Cal Valley is over and man what an adventure! I am proud to say the event was a great success! You’ll have to read on to find out the results ;-)
Friday started with a scenic drive to the Call Valley Lodge and unpacking the plane after its cross-country shipping. There was no damage and we were able to assemble it with only one complication: somehow during packing, I missed my 0.050” ball driver that is required to take off two panels to install the battery. Fortunately, Jim Thomas had a spare to loan and proceeded to pick on me the entire weekend for “borrowing all his stuff.” Once assembled, the plane checked out just dandy. We also were able to sneak in two quick flights in the stiff northern breeze that was blowing through the valley. Nothing major going on during the flights, just checking that the hardware was still content being tossed back into the sky.
Friday night brought some amazing chicken on the grill cooked by Rich Beardsley and company. Boy, this food and group surely can’t be beat! Rich was the stand-in CD for John Ellias and explained the task for Saturday; a distance run to turn point K was pretty much in everyone’s future. For reference, turn point K was slightly over 40 road miles south-east of the launch area. With winds typically from the north-north-west, this first leg was a downwind run. It would be the upwind leg that claimed most.
Saturday morning was more or less a hurry-up-and-wait time for me. Still slightly on east-coast time, I was up at 6am and ready to start flying. Slowly, everyone emerged from their rooms at the Lodge and we all were treated to another wonderful meal by the chefs of the group. Hash-browns, eggs, sausage, bacon, and more filled everyone’s stomachs. Over breakfast, everyone was strategizing how on earth to make a huge run to K and also have enough lift to get back. Some said to look for an area of convergence where the coastal marine air coming east met the warmer desert air coming west, creating a ridge of rising air. Others said to just stay over the road and find what you could in the open flats. Still others said to tank altitude early and make a long glide over “The Valley of Death” about 10 miles in. The game was afoot!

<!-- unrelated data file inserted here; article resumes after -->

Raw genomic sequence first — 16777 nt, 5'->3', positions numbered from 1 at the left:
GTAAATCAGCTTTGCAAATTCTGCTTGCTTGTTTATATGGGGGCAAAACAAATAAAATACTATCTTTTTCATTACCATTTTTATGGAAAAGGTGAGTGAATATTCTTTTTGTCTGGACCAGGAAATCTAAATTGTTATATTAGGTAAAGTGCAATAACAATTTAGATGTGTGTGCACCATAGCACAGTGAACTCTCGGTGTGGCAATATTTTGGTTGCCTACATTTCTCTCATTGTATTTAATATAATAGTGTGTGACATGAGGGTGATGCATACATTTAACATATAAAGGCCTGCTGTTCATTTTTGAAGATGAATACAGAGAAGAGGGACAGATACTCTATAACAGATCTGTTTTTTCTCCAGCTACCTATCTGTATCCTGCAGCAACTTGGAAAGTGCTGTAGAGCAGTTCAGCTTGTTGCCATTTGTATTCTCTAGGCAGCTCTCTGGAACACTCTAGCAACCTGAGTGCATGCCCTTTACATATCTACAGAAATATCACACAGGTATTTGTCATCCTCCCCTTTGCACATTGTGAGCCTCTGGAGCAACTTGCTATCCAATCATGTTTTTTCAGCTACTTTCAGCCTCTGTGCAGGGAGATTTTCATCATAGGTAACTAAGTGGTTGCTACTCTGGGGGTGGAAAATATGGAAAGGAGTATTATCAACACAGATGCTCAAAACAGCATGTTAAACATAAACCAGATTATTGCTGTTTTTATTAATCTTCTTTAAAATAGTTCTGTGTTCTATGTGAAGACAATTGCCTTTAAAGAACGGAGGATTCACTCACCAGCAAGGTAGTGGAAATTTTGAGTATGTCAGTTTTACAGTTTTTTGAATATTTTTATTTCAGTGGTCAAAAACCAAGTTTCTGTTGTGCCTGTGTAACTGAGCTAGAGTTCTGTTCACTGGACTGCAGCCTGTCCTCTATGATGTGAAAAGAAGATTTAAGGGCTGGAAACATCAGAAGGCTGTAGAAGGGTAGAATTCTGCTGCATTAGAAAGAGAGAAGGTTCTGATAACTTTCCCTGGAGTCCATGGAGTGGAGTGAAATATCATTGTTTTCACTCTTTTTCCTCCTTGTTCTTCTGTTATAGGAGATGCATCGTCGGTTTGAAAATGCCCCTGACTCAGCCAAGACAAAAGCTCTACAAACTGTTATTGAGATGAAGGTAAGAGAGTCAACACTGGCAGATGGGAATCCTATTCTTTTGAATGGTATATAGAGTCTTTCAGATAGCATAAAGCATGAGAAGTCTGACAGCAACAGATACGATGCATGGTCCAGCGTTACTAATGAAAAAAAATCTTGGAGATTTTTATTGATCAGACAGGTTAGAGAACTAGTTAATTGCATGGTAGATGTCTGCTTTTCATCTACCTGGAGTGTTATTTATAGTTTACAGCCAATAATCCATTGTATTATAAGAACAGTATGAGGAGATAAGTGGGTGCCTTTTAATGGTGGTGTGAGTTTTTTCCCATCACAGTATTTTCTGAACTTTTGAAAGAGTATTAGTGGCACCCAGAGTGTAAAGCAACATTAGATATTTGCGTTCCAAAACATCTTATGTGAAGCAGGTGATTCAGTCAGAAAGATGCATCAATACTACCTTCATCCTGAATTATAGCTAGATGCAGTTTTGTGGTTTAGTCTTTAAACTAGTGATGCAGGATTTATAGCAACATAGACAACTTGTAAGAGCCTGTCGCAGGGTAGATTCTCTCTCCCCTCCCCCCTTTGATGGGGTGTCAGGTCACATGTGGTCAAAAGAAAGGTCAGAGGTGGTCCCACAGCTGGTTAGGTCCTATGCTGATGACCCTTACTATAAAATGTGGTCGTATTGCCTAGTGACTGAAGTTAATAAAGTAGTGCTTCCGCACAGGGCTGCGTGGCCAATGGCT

Around 10:30am, everyone walked their planes to the winches and set up vehicles for the road trek. Team ALOFT was one of the first to the launch point to go through our relatively lengthy checklist procedure (compared to “switch is on, wiggle surfaces, launch!”). I believe we were third to launch just about 11:19am. Adam quickly found the house thermal that breaks just upwind from the launch over the one-story hotel. We transitioned to auto-soaring mode and proceeded to climb up to altitude. Once during the initial climb, Adam took over manual control to avoid a gaggle of sailplanes climbing in the same thermal and we decided to move on course to get some separation from the group. Four other teams had already moved on course and were out of sight down range.
On course, ALOFT is an easy beast to fly. Once you “click the green button,” she’s on her own and heads down the road until she feels a thermal. Matt and I sat in the back seat of our rented Jeep Wrangler and simply monitored the progress. Thermal strengths were coming up as ALOFT climbed to cruising altitude. Seeing 3000ft slip past with no signs of stopping, Adam in the front seat was able to relax a bit and settle into a rhythm keeping his eyes trained skyward. Chris kept a steady driver’s foot on the gas and matched pace with the plane, also meanwhile playing team sanity check and keeping things safe.
The run south was rather eventful. The Valley of Death was a droopy several miles between thermals. Teams Atomic Fireball and Dust Devils were having similar rough luck ahead. With ALOFT nearing only 1200ft of altitude remaining, Adam was perked up ready to take over at our newly raised 1000ft manual takeover safety limit altitude. Finally, the vario started to blip and we eased up toward the other two planes now having better luck. Wafting through 2500ft, the other guys took off down the road in search of something better. Somewhat of a sudden, the air let go and ALOFT started gaining real altitude. Climb rates were starting to really go nuts, showing short peaks of +10m/s and over 6m/s sustained. I started calling altitudes to the car in 50ft increments and barely had time to say “3750 feet” before having to say “3800 feet and climbing” and shortly thereafter “5000 ft and still strong.” At this point Adam said enough and we should get moving. I intervened in the ALOFT code and sent her back on track, watching another 400ft of free altitude as we worked out of the massive thermal. Adam still had eyes (thank goodness for 20/15 vision!) as we started down the road with the plane holding steady at our prescribed max speed of 40kt indicated airspeed heading down course.